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Thomas Jefferson, Time, and History

Thomas Jefferson, Time, and History

Hannah Spahn
Copyright Date: 2011
Pages: 304
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  • Book Info
    Thomas Jefferson, Time, and History
    Book Description:

    Beginning with the famous opening to the Declaration of Independence ("When in the course of human events..."), almost all of Thomas Jefferson's writings include creative, stylistically and philosophically complex references to time and history. Although best known for his "forward-looking" statements envisioning future progress, Jefferson was in fact deeply concerned with the problem of coming to terms with the impending loss or fragmentation of the past. As Hannah Spahn shows inThomas Jefferson, Time, and History,his efforts to promote an exceptionalist interpretation of the United States as the first nation to escape from the "crimes and calamities" of European history were complicated both by his doubts about the outcome of the American experiment and by his skepticism about the methods and morals of eighteenth-century philosophical history.

    Spahn approaches the conundrum of Jefferson's Janus-faced, equally forward- and backward-oriented thought by discussing it less as a matter of personal contradiction and paradox than as the expression of a late Newtonian Enlightenment, in a period between ancient and modern modes of explaining change in time. She follows Jefferson in his creation of an influential narrative of American and global history over the course of half a century, opening avenues into a temporal and historical imagination that was different from ours, and offering new assessments of the solutions Jefferson and his generation found (or failed to find) to central moral and political problems like slavery.

    eISBN: 978-0-8139-3204-0
    Subjects: History

Table of Contents

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  1. Front Matter
    (pp. i-vi)
  2. Table of Contents
    (pp. vii-viii)
  3. Acknowledgments
    (pp. ix-xii)
  4. Introduction
    (pp. 1-20)

    “The documents of your childhood, your letters, correspondencies, notes, books, &c., &c., all gone! And your life cut in two, as it were, and a new one to begin, without any records of the former.” Thus Thomas Jefferson sympathized with his favorite granddaughter, Ellen Randolph Coolidge, when news came that the ship carrying her baggage had sunk en route to Boston, the home of her new husband. Her belongings had included not only written documents but also a writing desk crafted by the Monticello slave John Hemings. The craftsman, Jefferson wrote, now joined her in grief over its loss: “Virgil...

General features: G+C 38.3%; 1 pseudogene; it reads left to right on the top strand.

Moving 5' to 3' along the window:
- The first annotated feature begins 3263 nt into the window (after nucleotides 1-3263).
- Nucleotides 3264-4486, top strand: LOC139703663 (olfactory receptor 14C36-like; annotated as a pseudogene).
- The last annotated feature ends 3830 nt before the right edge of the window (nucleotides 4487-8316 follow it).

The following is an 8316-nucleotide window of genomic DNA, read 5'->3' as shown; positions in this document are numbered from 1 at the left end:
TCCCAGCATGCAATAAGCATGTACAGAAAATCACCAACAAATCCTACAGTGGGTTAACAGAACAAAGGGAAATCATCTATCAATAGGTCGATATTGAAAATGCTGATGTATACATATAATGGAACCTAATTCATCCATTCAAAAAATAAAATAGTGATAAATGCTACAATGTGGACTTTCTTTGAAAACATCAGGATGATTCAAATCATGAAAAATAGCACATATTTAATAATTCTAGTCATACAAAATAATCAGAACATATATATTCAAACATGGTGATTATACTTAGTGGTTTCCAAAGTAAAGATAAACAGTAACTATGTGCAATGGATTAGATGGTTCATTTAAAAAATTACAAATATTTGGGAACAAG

5. Part I: Time

    • [PART I Introduction]
      (pp. 21-28)

      Thomas Jefferson’s thinking was characterized by the remnants of an age-old dualism of time and eternity that had begun to disintegrate. In his eighteenth-century universe, secular time tended to expand, at the expense of eternity, both into the past and into the future: on the one hand, the world became older as the date of the Creation was located in an increasingly remote past; on the other hand, the secular future of mankind became the subject of a growing number of literary, philosophical, and political reflections. In the process, the contrast between time and a “timeless” eternity tended to fade,...

    • Chapter 1 Rational Time
      (pp. 29-45)

      When Jefferson’s preoccupation with time is mentioned in scholarly discussions, it is usually associated with a linear, quantifying concept of time, a time that steadily progresses into the future. It is identified with the Jefferson who loved to collect clocks and watches, who kept minute records of the weather, his expenses, or even the vegetables on his table, and who generally liked “the dreams of the future better than the history of the past.”¹ This penchant for measuring, recording, and controlling the flow of time in the present in order to achieve happiness in a secular future is usually regarded...

    • Chapter 2 Paternal Punctuality
      (pp. 46-72)

      Thomas Jefferson’s fictional namesake Sir Thomas, English absentee slave owner, member of Parliament, andpaterfamilias, is the character in Jane Austen’sMansfield Park(1814) who is portrayed with the most “correctly punctual habits.”¹ When the novel is read as a reflection on time, the inhabitants of Mansfield Park exemplify how different ways of perceiving and dealing with temporality could characterize social relations in their transatlantic “world of changes.” For instance, at the other end of the social and philosophical spectrum—as far removed from Sir Thomas’s rational punctuality as possible among the protagonists of the novel—the young unmarried visitor...